Wisdom 6.12-16 or Amos 5.18-24; Psalm 70 or Canticle: Wisdom 6.17-20; 1 Thessalonians 4.13-end; Matthew 25.1-13
Almighty Father, whose will is to restore all things in your beloved Son, the King of all: govern the hearts and minds of those in authority, and bring the families of the nations, divided and torn apart by the ravages of sin, to be subject to his just and gentle rule; who is alive and reigns with you, in the unity of the Holy Spirit, one God, now and for ever.
DURING the 1920s and ’30s, archaeologists discovered a site at Dura-Europos, in Syria, buried in 256 by a Roman army. It has become famous as the earliest known Christian house church.
Its frescoes were taken back to the Yale University Art Gallery, and have been studied in detail for what they can tell us about the way this early community used scripture visually to interpret their liturgical life. A partially reconstructed scene, in what is believed to have been a baptistery, shows a party of torch-bearing women carrying objects in their hands and heading towards a white structure.
This has long been understood as the women going to the tomb on Easter morning to anoint the body of Jesus. Recently, art historians and theologians have raised the possibility that the women represent the wise and foolish bridesmaids of Matthew’s parable.
Michael Peppard agrees that the women are carrying torches (the correct rendition of the Greek lampas), but that they have bowls of oil, not ointment for a corpse. For the worshippers — and especially those preparing for baptism — their story was a parable of ready response to the Christian calling and a journey into relationship with Christ.
Peppard contends that the figures evoke both candidates walking in procession to their baptism, possibly carrying the oil of anointing, and the baptised as brides of Christ, ritually anointed before they entered the bridal chamber. He reminds us that the baptised were called the photizomenoi or illuminati: the enlightened ones (The World’s Oldest Church: Bible, art and ritual at Dura-Europos, Syria, Yale, 2016).
Cyril, the fourth-century Bishop of Jerusalem, would tell those enrolling for baptism at the beginning of Lent that they were standing in the outer hall of the palace. They had been escorted by the bridesmaids’ lamps. Now, they had 40 days to discard their dirty clothes for clean white garments before Jesus, “the bridegroom of souls”, appeared at Easter, when they would be baptised (Catechetical Lecture 1).
This is a very different way of reading the parable from the way it is customarily understood. There are no warnings about being ready to face Christ as judge; nor is there much discussion of the fate of the bridesmaids who did not have a supply of oil.
Peppard notes, however, that the story is of a piece with other instances of separation in Matthew: the wheat and the weeds; the good and bad tenants; the properly and improperly dressed wedding guests; and the sheep and the goats (Matthew 13.24-43, 21.33-46, 22.1-14, 25.31-46). Baptismal preparation would have laid emphasis on the high standards expected of those presenting themselves as candidates. Not being ready for the bridegroom meant not entering the nuptial chamber of the baptistery, and proceeding from there into the banquet of the eucharist.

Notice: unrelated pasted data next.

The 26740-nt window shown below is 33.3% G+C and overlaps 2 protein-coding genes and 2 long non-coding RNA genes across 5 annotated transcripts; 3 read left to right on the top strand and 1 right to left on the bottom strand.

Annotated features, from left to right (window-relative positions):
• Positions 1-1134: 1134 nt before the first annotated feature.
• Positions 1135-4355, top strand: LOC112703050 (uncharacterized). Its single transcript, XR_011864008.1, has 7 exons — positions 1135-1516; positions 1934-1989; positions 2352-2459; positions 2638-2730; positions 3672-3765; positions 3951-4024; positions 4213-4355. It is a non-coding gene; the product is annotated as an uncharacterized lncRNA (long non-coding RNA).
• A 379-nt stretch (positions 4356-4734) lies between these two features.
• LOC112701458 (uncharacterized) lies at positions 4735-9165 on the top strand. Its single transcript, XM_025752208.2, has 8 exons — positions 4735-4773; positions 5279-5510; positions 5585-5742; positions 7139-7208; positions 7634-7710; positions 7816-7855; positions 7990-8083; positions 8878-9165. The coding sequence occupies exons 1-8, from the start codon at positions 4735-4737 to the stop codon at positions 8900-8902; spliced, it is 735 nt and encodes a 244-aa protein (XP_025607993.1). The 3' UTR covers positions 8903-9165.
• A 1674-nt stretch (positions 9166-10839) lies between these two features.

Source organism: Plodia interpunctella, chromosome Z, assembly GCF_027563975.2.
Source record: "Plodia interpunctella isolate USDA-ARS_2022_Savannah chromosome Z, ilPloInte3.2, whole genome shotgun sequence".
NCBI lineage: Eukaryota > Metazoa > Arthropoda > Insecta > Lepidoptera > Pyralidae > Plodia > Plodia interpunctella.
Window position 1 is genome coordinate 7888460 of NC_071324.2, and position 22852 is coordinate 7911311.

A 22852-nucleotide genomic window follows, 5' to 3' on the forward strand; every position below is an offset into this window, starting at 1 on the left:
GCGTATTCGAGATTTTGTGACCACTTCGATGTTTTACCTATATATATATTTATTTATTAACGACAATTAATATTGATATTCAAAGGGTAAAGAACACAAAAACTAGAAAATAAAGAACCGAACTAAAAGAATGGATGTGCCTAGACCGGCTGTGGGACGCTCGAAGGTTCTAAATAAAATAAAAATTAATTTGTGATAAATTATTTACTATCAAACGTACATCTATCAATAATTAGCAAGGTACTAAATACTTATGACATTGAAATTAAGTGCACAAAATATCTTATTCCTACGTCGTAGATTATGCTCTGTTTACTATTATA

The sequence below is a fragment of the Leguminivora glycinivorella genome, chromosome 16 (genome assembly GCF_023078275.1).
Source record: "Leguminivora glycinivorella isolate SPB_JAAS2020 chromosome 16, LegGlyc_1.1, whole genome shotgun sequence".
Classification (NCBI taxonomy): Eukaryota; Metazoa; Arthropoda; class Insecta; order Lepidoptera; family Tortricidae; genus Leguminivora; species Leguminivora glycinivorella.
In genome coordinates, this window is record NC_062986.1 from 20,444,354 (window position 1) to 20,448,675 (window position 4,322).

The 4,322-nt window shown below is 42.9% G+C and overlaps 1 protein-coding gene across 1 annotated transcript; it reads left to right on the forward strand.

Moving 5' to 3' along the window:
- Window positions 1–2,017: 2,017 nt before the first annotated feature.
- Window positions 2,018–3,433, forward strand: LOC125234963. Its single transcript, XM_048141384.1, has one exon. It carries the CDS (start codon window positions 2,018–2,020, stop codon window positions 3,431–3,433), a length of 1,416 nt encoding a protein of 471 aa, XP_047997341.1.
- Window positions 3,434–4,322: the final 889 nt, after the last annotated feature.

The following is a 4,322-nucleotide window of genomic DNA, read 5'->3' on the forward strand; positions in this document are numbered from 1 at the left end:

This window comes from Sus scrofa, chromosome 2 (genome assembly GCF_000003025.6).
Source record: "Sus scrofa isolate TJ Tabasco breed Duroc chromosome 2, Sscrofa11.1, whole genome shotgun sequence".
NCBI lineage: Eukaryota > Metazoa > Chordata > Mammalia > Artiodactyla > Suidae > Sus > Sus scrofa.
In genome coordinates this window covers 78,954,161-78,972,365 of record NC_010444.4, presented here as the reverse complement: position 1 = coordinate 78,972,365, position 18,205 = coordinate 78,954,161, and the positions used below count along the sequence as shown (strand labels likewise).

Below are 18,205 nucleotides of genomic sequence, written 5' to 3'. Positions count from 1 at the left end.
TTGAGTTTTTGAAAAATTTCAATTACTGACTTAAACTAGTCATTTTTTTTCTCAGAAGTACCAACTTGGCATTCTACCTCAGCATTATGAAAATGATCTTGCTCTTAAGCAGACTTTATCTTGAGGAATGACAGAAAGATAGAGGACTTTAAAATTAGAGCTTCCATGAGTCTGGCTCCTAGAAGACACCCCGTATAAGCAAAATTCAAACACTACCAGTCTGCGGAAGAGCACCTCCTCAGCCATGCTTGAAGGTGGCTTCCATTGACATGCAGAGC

Yet the only real distinction in the parable is the amount of oil that each bridesmaid was carrying. Since all of them had gone to sleep, the reward was not for alertness. Brendan Byrne proposes that the oil stands for the “surpassing righteousness” that the Gospel has commended earlier (Matthew 5.20). Having this meant not worrying about being caught asleep when the Lord came (Lifting the Burden, Liturgical Press, 2004).
A literal-minded reader might still want to know how much oil it took to keep a torch burning, and why, if those with oil had more than enough, they could not have shared their supply with their colleagues. It is that fundamental lack of generosity in the narrative, the picture of salvation as being a case of every woman for herself, that strikes an uncomfortable note.
Paul’s reassuring advice to the Thessalonians signals in the direction of generosity where the Gospel seems to take a rigid position. He is unspecific about the identity of “those who have died” and “the dead in Christ” (1 Thessalonians 4.14, 16). All he promises is that Christ has the arrangements in hand, and that those who trust in Christ do not need to expend time in worrying. Grief for the dead is a natural and commendable human emotion, but it is entitled to walk hand in hand with hope.
This is consonant with the description of wisdom offered in today’s optional Old Testament reading and canticle. Wisdom is a developing virtue, and one of its characteristics is the desire for instruction. Wisdom is knowing that we do not know, and being ready to commit ourselves to a path that leads to a “kingdom” (Wisdom 6.17-20). That path will include judgement: we are not invited to be complacent.
But Sunday’s collect encourages us to hope that the God who will be our judge, and for whom our lives should be shaped in readiness, comes with the desire not to destroy, but to restore all things in Christ.